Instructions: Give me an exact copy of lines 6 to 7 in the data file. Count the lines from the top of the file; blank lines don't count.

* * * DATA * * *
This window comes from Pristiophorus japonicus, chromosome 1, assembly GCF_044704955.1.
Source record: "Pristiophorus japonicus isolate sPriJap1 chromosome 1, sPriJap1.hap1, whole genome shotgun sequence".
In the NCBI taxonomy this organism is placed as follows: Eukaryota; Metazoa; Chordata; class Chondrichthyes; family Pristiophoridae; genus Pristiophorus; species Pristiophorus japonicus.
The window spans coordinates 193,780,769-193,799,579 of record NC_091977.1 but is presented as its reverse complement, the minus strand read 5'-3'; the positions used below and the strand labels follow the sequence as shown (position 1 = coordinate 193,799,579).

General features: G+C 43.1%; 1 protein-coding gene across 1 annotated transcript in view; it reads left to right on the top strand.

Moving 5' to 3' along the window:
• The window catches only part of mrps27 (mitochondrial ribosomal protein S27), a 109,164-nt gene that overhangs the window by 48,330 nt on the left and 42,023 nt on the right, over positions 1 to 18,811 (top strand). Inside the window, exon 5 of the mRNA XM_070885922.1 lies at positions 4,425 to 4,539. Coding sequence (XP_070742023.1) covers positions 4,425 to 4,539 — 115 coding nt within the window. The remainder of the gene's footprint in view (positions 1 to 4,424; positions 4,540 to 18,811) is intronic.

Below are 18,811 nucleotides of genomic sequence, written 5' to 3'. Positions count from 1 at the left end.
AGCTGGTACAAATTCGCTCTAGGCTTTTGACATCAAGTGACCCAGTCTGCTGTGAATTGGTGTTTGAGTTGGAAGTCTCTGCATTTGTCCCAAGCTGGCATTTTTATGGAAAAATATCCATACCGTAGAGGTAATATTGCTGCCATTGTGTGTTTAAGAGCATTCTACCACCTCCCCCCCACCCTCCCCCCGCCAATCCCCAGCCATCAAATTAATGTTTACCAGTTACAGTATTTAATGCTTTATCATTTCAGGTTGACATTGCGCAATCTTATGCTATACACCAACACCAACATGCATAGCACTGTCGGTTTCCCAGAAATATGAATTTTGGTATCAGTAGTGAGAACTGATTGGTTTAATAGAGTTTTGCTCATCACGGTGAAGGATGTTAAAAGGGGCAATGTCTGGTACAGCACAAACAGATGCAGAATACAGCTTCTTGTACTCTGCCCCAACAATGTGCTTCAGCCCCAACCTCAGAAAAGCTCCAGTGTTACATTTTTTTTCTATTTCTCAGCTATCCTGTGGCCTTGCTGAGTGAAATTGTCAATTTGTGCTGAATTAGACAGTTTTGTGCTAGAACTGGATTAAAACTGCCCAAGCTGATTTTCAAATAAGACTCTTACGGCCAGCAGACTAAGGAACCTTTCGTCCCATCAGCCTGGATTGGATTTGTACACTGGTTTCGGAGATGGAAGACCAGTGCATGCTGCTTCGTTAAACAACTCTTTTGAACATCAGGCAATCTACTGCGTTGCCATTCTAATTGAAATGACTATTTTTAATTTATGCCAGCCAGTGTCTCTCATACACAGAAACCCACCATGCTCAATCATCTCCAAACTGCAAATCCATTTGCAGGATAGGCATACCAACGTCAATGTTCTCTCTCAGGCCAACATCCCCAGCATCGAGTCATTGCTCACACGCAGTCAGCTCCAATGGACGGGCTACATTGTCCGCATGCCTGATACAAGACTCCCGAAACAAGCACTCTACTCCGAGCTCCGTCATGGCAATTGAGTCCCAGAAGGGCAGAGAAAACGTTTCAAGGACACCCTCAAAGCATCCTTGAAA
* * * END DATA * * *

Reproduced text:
Moving 5' to 3' along the window:
• The window catches only part of mrps27 (mitochondrial ribosomal protein S27), a 109,164-nt gene that overhangs the window by 48,330 nt on the left and 42,023 nt on the right, over positions 1 to 18,811 (top strand). Inside the window, exon 5 of the mRNA XM_070885922.1 lies at positions 4,425 to 4,539. Coding sequence (XP_070742023.1) covers positions 4,425 to 4,539 — 115 coding nt within the window. The remainder of the gene's footprint in view (positions 1 to 4,424; positions 4,540 to 18,811) is intronic.